I’m a mess when my kids are babies. Maybe it’s more fair to say that I’m just a mess in general. But when they’re babies, I’m a ball of stress and fear and worry. It’s not ok. I’m working on it. But that’s the truth.
When Ryann was born, everything freaked me out because it was unfamiliar. Quite suddenly, I realized that I had to figure out what to do about people wanting to stab my baby with needles and inject (inert) diseases into her. I was told about the procedures and everything, what to look for when they’ve first been injected. But it’s a crazy idea. A scary one. And the first time she got injected, I held her in my arms and she screamed and then… it was weird. She abruptly stopped. Her pupils dilated and she just stared at me with this strange look. The silence freaked me out. I was unsettled. All the vague things I’d heard about autism and vaccines immediately jumped to my mind and I wondered if I’d just hurt my daughter. Only time would tell.
I started doing a little research at that point. And I talked to doctors and people in med school. I realized that the rumors I’d heard still only live in the realm of rumor. Because I worry about everything, I still worried that Ryann would be autistic. But I kept giving her the vaccines. And, of course, my daughter is the opposite of what autism is. She’s communicative and interactive and empathetic and socially perceptive. She’s fine. She’s better than fine.
I’ve never questioned vaccines again. Not because of my own daughter’s mental/physical state, but because of that research. Because of the conversations with trained medical professionals. More than anything, I trust the data. The data is not ambivalent. It’s very clear: Vaccines are safe and advantageous for both individuals and communities. Are there potential side effects for a very small population? Of course. As with anything.
But those numbers. I keep coming back to those numbers. And the disappearance of polio. The (once) rarity of measles. And all those other dying/dead diseases.
I’ve not hesitated to vaccinate my kids ever since then.
I’ve sort of tracked the “vaccinate/don’t vaccinate/modulate vaccination” debate for a while, simply because I find it fascinating on the level of how people make decisions. More recently, due to measles outbreaks stemming from unvaccinated kids and theme parks, I’ve followed it with ethical interest as well. Should you vaccinate your kids, not just for their sake, but for the sake of the community?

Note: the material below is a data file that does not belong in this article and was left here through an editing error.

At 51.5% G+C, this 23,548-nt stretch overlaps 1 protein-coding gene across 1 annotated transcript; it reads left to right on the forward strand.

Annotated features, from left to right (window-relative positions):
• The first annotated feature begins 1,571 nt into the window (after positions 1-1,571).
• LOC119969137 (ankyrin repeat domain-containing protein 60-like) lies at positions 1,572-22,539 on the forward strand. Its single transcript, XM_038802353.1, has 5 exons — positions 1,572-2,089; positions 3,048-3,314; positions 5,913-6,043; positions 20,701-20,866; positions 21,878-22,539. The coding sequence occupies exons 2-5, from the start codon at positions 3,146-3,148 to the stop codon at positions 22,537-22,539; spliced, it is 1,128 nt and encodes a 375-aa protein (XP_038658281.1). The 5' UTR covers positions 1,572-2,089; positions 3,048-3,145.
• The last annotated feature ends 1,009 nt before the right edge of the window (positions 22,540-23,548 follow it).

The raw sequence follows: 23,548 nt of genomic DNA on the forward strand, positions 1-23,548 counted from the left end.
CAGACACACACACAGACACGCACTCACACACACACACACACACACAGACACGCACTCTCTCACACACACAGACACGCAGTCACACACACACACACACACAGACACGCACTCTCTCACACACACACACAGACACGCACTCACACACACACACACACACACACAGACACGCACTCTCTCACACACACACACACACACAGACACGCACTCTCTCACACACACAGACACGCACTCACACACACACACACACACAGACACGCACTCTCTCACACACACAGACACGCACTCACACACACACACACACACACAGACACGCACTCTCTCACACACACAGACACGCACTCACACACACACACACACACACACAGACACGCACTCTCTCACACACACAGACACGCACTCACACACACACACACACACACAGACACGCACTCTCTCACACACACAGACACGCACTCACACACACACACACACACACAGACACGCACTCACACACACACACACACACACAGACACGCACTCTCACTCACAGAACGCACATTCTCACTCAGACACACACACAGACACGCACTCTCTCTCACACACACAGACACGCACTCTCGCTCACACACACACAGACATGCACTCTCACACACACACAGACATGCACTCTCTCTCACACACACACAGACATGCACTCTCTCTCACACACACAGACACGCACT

Last night, Russell Moore, president of the Ethics and Religious Liberty Commission of the Southern Baptist Convention, tweeted the following: “Herd immunity and eradicating disease is a matter of the public good. Life or death. Vaccination is pro-life and pro-neighbor.” He then referred to avoidance of vaccination as akin to trying to prevent disease with a “tin-foil hat.” I sort of raised my eyebrows because both statements are pretty strong and direct and I knew that people, Christian people, would take offense to this claim. And, predictably, people expressed their dismay/disappointment both on Twitter and Facebook (admittedly, not exactly a cross-section of rational conversation).
What I found so interesting was that people’s objection had the language of, not so much of sincere and strong disagreement, but personal offense. People felt insulted and demanded. More than one person said these statements weren’t “gracious.”
I can understand that sentiment in reference to Moore’s comments about tin hats. That does seem rather harsh. But it has to be read in the context of the anti-vaccination movement that heavily relies upon a conspiratorial view of doctors, medical journals, the CDC, and drug companies. I do not think I’ve read a single article opposing vaccination that does not heavily involve skepticism/fear of peer-reviewed science (and I’ve read quite a few of those articles).